I have considered the cases set out in the schedule, the documentation of which has been provided in voluminous form. In my view, in a few cases, Mr Low has in his proceedings raised genuine questions which call for the determination of the court. I will refer to them briefly by their numbers in the schedule. No 3, the planning matter, was clearly a matter which he was entitled to litigate, not only on the planning inquiry but also on the subsequent appeal, even though his appeal was unsuccessful. Similarly no 8, the county court action over the sale of a car appeared to follow fairly conventional lines and was confined largely to that particular issue.

Lastly, action no 30 was an action by Mr Low against a firm of tree felling experts where the Statement of Claim and the further and better particulars of that statement of claim provided by Mr Low, deal with the matter relevantly and sensibly, and might almost have been written by another hand when compared with the pleadings in the other matters, but that particular action seems to have gone to sleep for the last two years.

There is one other piece of litigation, no 7 which involved the death of some of Mr Low’s dogs and which was brought against, amongst other people, some vetinary surgeons. It is just possible that that litigation had a sensible and real purpose, although the pleadings themselves extend to a large number of other matters which are not in the least germane to the issues which Mr Low sought to raise in that case.

Having said that, by far the greater number of his actions and applications demonstrate, in my view, that he has habitually and persistently and without any reasonable ground instituted these proceedings. The action against the Archbishop of Canterbury contained claims that could only be described as nonsense. That action does not seem to have been pursued. The action against the Chancellor of the Exchequer contains allegations which are so non-sensical as not to require further currency to be given to them by repeating them. They were meaningless and irrelevant, and that action was struck out.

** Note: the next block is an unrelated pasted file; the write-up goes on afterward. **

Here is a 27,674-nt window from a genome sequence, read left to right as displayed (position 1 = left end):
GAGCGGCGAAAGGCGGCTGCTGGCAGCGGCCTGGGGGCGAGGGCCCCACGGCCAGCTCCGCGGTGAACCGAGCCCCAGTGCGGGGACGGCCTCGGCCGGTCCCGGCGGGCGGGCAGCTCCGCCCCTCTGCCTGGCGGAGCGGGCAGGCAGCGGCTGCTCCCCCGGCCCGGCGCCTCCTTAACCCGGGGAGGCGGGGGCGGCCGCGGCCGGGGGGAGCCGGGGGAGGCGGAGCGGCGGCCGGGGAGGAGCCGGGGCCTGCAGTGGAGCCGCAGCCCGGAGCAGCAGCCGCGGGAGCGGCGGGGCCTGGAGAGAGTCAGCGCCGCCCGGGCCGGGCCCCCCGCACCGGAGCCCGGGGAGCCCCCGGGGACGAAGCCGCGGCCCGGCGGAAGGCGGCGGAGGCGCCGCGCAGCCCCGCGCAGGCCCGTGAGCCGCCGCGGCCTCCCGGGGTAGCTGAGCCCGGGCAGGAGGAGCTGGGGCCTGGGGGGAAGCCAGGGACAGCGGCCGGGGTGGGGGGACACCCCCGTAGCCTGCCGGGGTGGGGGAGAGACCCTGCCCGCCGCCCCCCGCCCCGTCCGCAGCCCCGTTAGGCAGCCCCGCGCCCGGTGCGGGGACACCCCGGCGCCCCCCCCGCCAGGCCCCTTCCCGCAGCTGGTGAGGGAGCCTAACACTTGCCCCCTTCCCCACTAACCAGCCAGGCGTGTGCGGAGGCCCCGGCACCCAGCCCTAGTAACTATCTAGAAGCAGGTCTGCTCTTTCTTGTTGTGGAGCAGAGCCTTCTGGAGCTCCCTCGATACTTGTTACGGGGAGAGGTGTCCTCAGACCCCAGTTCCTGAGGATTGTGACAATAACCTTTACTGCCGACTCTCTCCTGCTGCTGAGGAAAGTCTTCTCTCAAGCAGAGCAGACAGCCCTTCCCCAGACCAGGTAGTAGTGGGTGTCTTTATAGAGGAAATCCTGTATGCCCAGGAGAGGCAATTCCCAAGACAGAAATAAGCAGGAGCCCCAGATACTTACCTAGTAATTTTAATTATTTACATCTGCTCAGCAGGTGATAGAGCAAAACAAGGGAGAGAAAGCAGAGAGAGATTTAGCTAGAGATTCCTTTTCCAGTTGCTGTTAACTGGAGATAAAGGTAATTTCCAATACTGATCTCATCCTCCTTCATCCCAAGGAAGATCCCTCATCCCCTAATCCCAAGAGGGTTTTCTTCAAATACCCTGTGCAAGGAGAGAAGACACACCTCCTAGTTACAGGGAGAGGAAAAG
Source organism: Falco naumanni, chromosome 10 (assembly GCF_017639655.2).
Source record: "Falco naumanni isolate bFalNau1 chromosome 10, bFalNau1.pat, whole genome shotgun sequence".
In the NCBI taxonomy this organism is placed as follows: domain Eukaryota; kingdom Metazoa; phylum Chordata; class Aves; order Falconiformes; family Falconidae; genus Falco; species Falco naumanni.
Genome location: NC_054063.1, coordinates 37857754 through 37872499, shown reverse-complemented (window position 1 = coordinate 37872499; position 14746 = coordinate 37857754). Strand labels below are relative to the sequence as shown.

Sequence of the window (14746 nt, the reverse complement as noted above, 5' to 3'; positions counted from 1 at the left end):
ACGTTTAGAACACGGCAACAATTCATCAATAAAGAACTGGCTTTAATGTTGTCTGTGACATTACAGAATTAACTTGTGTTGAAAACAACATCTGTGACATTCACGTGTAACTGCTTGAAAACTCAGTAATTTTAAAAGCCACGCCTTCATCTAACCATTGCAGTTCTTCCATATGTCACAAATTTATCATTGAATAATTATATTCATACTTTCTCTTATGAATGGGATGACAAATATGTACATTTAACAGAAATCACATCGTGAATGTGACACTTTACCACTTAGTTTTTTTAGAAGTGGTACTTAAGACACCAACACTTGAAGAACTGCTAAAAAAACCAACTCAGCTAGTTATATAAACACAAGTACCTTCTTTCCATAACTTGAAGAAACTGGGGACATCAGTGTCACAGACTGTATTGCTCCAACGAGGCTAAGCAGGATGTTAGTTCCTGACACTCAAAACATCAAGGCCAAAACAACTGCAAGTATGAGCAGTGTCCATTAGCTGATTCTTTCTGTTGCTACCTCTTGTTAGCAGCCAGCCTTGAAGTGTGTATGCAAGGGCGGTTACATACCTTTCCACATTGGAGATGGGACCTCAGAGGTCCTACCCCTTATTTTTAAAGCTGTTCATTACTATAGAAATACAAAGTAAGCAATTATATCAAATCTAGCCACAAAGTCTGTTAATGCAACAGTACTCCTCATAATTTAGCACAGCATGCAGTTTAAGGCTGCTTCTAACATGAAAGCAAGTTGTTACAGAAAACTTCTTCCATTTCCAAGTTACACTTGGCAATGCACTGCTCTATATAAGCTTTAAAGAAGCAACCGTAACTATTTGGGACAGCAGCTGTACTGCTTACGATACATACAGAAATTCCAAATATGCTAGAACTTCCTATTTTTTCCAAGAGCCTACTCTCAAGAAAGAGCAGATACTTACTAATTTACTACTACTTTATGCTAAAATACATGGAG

I have no doubt whatever that the preponderance of these applications and actions were vexatious. In a number of cases different courts expressly found that the proceedings were scandalous, frivolous vexatious or otherwise an abuse of the process of the court. Occasionally, but very infrequently, appeals were made to the judge in chambers, but those appeals failed and Mr Low cannot challenge those decisions now in these proceedings as I think he recognises.

In one action brought in 1995 against Wrexham Borough Council and 27 other defendants the Master, in giving judgment and striking out the claims in respect of a number of them, said that only a genius could understand the endorsement on the writ, and continued:

“I regard the action a gross abuse of process, not least of all because it joins together 28 seemingly unrelated defendants.”

Later in his judgment he said:

“The joinder of all these parties is an astonishing abuse of process.”

I need only mention further the fact that ten of